Stan was later promoted to head Cadillac studio, and then Director of Cadillac, Buick, and Oldsmobile studios.

  13. Steven Wilen

    Dave North did not design the 66 Toronado. The little he did contribute was directed by Stan Wilen. Stan’s black sketch predates the red rendering.

    Dick Ruzzin was a designer in the studio for the entire design of the ’66 Toronado. Dick exposes North’s inaccurate story in an article entitled “The Art of the Automobile” published by Old Cars Weekly.

    Look for the 2025 hardcover publication by Veloce. This may be the most detailed accounting about the design of a car EVER!

  14. DAVE,
    Frank sent me an email that he was very upset that you claimed authorship of the design of the Toronado without giving anyone else in the studio credit. He found that terrible. I still have it. Stan Wilen should get credit for the design. It was his responsibility and he contributed more than anyone.

    Stan Wilen was responsible for the design. He gave you direction for the sketch that you did for the front. Other than that, your participation in the design was minimal. You were the assistant, chief designer, and did as expected, busy with work on the Delta 88 and 98..
    By the way, you just don’t remember things correctly. Frank was not a jazz guitarist. He played the trumpet and we all went to see him play many times, including you and your wife Pat. I don’t know how you can confuse a guitar with a trumpet.

    The story that you read on the OldCars.com website is a story for publication on the Internet. It is the shortest version.
    Apparently, Oldsmobile felt that they had an opportunity for publicity because the design was so unique. The Eldorado. was coming the following year and the Riviera was a descendent of the previous car. So the Toronado story would be of fresh interest to the press. The story given to the GM press people by Bill Mitchell was made up or altered, it does not make sense. Nothing was ever done in the advance studio before we started the car in Oldsmobile studio. That was false. Also, you do not mention the scale model in Chuck Jordan’s office that we were all asked to go and take a look at. That’s where the front fender came and a suggestion of the body side wheel flares.

    The red rendering that you made with Don does not have the big wheel flares on it. Don Logerquist is the one who should get the greatest credit because he’s the one that came up with the Toronado body side that included the big wheel flares. We tested that on the passenger side of the 1965 Delta 88 before we started modeling the Toronado. Irv Rybicki, then Chief Designer of Chevrolet was brought in to look at it by Chuck Jordan, and Irv said that the design made the car look small and that it should be saved for a future special Oldsmobile.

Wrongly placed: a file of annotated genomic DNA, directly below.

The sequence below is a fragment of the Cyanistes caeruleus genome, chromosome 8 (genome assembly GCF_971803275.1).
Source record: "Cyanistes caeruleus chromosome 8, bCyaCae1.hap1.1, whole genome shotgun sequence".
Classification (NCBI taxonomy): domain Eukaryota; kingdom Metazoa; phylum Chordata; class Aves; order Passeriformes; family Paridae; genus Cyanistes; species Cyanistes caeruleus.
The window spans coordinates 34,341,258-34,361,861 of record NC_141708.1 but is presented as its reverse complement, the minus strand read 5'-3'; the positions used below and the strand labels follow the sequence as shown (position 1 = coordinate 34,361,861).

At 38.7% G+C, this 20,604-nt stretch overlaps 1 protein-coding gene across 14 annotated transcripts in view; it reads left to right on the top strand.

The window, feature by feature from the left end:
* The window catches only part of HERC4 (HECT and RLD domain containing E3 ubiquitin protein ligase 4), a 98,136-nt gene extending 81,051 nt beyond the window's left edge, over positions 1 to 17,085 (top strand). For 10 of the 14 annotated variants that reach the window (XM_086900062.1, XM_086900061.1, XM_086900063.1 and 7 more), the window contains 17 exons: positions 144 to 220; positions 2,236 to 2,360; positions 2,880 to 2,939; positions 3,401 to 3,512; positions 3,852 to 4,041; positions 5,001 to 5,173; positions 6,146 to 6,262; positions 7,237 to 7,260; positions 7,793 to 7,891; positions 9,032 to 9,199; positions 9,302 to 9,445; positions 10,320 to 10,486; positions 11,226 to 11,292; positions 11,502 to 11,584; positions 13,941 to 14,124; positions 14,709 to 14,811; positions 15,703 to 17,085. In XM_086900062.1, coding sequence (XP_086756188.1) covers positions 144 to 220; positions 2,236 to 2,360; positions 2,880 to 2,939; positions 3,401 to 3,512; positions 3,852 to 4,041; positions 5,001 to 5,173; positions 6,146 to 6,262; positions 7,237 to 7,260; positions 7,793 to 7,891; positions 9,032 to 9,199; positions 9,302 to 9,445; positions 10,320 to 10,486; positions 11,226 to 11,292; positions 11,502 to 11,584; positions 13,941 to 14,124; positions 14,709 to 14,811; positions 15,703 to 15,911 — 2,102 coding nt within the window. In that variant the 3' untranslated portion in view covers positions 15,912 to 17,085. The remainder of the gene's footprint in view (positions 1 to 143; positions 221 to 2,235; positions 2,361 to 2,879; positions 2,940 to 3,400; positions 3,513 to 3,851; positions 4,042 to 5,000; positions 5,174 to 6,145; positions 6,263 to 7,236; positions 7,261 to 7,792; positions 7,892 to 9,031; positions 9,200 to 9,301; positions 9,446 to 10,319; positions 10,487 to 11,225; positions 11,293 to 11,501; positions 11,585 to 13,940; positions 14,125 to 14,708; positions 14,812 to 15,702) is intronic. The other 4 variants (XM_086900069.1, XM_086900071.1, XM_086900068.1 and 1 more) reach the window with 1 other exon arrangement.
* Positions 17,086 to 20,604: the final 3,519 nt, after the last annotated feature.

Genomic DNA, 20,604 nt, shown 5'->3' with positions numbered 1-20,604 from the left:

We didn’t have time to do it, but we started a full-size model on the Oldsmobile Chief Engineers proposal for a car based on a Camaro platform. We didn’t have time to work on it and Chuck wanted to keep it going so he sent it down to Don Hoag’s advanced studio, where Ed Taylor was working with him as his assistant. They didn’t have sculptors so it sat there for seven weeks with hardly anything done. The new E-Car platform was then ready for us to start and we brought it back, and finished it. That was the small car. So we had the whole design front, side, rear and upper, but the car was too small so we tore it apart enlarged the armature and did it all over again.
    The story is on that Old Cars Weekly website.

    I will say it again, Don Logerquist created the body side for the Toronado the most unique part of the car. Stan Wilen not only was responsible for the design, but he also was one of the designers, giving direction to Dave North, Don Logerquist, Frank Munoz and Dick Ruzzin.

    Knowing Stan very well, I would say that he didn’t want to blow his own horn and take credit. He was above that. the GM press corps was notorious for taking information and then just writing a story. They were not at all concerned with reality, that is pretty obvious to anyone that worked on the car.

    By the way, Deans garage.com published another story about the design of the Toronado 12 years ago. I was the author of that story too and it is the genesis of this new one.

    I also have the letter that your wife wrote me when I sent you a note 12 years ago for your thoughts on the design of the car. You would not answer. A lot of other people did, George Gadda and Orville Selders did. And Stan Wilen did.

    If you read my story about the design of the Toronado, you’ll see that it is filled with detail that just could not be made up. That’s because I told the story as it happened.